June 22 2009 12:00 AM

There is a great deal of ambiguity around service-oriented architecture (SOA). It is both a buzzword and a real architecture designed to help banks abstract and expose their core systems. Celent defines SOA to be a set of loosely coupled modular services to support both business and IT requirements. Depending on the requirements and existing infrastructure of the financial institution, different SOA platform solutions would be preferred by different firms.

Celent, in its new report, "Great Expectations: Can SOA Deliver? Part IV: Platform SOA," reviews SOA vendors based upon the Celent ABCD analysis: advanced technology for architecture, banking functionality, customer base and depth of integration to banking solutions.

THE ADVANCED TECHNOLOGY FOR ARCHITECTURE criterion looks at how well the solution supports SOA, examining human BPM, ESB, data services, service orchestration, security, managing and monitoring and registry and repository. Celent gave high marks to vendors based upon either internally developed solutions, solutions developed internally with a partner or certified integration to best-of-breed solutions. IBM scored highest on advanced technology with their broad and deep WebSphere brand. Other top scorers were Oracle with the Fusion/WebLogic stack and SAP with the NetWeaver stack. Fidelity National Information Services also fared well with the Xpress stack.

BANKING FUNCTIONALITY examines how well the solution delivers banking-specific SOA. Celent gave highest marks to vendors with prebuilt, simple and compound business processes for banking; prebuilt front-end interfaces; and data models specific to banking. IBM, Oracle and SAP have banking functionality built into their SOA. Oracle scored the highest due to their offers of the i-flex core and Siebel branch automation solutions. Fidelity was close behind with the TouchPoint product line on the front end and the various Fidelity core systems on the back end. IBM has the very mature IFW. SAP scored well with their IVN, now evolved into BIAN. SAP won the customer battle in that they were able to track and share customer information in banking.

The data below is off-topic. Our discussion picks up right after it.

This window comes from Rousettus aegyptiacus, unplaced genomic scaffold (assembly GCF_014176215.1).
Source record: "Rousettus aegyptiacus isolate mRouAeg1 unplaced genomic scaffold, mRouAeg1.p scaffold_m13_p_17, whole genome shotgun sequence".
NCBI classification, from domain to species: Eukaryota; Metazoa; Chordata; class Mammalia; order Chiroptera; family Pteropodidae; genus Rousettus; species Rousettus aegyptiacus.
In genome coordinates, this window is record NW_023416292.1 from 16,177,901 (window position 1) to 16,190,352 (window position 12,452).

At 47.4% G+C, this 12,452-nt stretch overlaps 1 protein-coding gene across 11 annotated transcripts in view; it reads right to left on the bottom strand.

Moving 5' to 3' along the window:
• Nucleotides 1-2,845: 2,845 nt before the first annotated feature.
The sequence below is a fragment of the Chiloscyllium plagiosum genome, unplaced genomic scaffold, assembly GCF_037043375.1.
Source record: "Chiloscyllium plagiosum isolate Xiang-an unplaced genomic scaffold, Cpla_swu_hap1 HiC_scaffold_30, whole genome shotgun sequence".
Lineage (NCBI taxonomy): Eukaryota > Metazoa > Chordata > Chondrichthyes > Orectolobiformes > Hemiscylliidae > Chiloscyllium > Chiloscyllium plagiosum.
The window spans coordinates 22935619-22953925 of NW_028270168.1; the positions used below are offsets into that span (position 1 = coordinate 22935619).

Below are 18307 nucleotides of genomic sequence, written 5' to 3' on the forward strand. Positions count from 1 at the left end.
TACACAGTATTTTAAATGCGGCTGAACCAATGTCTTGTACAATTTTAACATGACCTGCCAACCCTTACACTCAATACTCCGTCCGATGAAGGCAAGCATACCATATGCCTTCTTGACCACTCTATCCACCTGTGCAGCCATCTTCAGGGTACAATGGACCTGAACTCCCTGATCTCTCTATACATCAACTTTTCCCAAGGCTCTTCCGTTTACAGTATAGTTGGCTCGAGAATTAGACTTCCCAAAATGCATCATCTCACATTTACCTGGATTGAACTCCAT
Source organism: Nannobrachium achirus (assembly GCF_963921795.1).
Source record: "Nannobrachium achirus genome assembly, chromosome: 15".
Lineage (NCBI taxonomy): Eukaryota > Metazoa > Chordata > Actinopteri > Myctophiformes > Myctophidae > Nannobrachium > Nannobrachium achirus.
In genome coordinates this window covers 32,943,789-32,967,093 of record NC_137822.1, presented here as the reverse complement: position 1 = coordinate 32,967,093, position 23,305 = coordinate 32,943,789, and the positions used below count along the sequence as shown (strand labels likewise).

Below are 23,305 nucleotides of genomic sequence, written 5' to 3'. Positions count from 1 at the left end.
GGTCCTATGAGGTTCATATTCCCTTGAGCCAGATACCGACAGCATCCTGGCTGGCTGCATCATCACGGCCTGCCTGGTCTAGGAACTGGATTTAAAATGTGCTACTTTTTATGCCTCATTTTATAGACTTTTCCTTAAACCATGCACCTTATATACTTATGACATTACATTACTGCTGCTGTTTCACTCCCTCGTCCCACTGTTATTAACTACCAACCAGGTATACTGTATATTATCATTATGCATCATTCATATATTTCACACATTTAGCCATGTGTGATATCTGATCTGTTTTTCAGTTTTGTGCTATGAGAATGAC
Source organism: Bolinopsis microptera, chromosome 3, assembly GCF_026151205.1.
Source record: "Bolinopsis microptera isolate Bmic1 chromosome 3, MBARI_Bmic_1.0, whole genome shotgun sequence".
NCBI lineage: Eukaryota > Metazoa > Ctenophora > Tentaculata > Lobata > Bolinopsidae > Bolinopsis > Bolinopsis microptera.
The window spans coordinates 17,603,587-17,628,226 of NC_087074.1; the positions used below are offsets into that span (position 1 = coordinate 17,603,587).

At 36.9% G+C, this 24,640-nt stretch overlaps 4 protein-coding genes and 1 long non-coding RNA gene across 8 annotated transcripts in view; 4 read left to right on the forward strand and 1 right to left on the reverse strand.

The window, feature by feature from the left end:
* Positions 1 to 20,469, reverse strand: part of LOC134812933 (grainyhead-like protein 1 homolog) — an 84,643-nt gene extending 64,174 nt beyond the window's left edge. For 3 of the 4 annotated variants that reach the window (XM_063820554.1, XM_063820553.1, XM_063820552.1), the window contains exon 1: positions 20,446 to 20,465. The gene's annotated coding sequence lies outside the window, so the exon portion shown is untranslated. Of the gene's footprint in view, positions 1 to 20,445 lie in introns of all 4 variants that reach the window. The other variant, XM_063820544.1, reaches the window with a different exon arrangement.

CUSTOMER BASE analysis took into account both the number of customers using the SOA solution and the sizes of these institutions. While the first three parts of the Celent report covered vendors focused in the banking industry, the vendors in this particular report are not necessarily banking- focused. It was, therefore, difficult to receive information about their banking customer base. Vendors not able to provide this information were given a nominal minimum score.

THE DEPTH OF INTEGRATION TO BANKING SOLUTIONS measures the level to which these solutions have pre-built integration to core and ancillary banking systems. This takes the banking functionality to the next level, providing not only business models but also integration to actual service calls or messages in the banking systems. Fidelity won for its multiple integrations to Profile, Systematics, MSP, ACBS, Corebank, Certegy, among others on the back end and its Xpress and TouchPoint application suite on the front end.

Because the focus of this report is on SOA for banking, Celent was looking for solutions that offered both a strong SOA stack and banking-specific functionality. Pure technology stack plays, such as Progress, Sun, Microsoft and Software AG, scored poorly in the breadth of functionality for the banking category.

BART NARTER [bnarter@celent.com] is senior vice president of the banking group at Celent, a research and consulting firm focused on the application of information technology in the global financial services industry.

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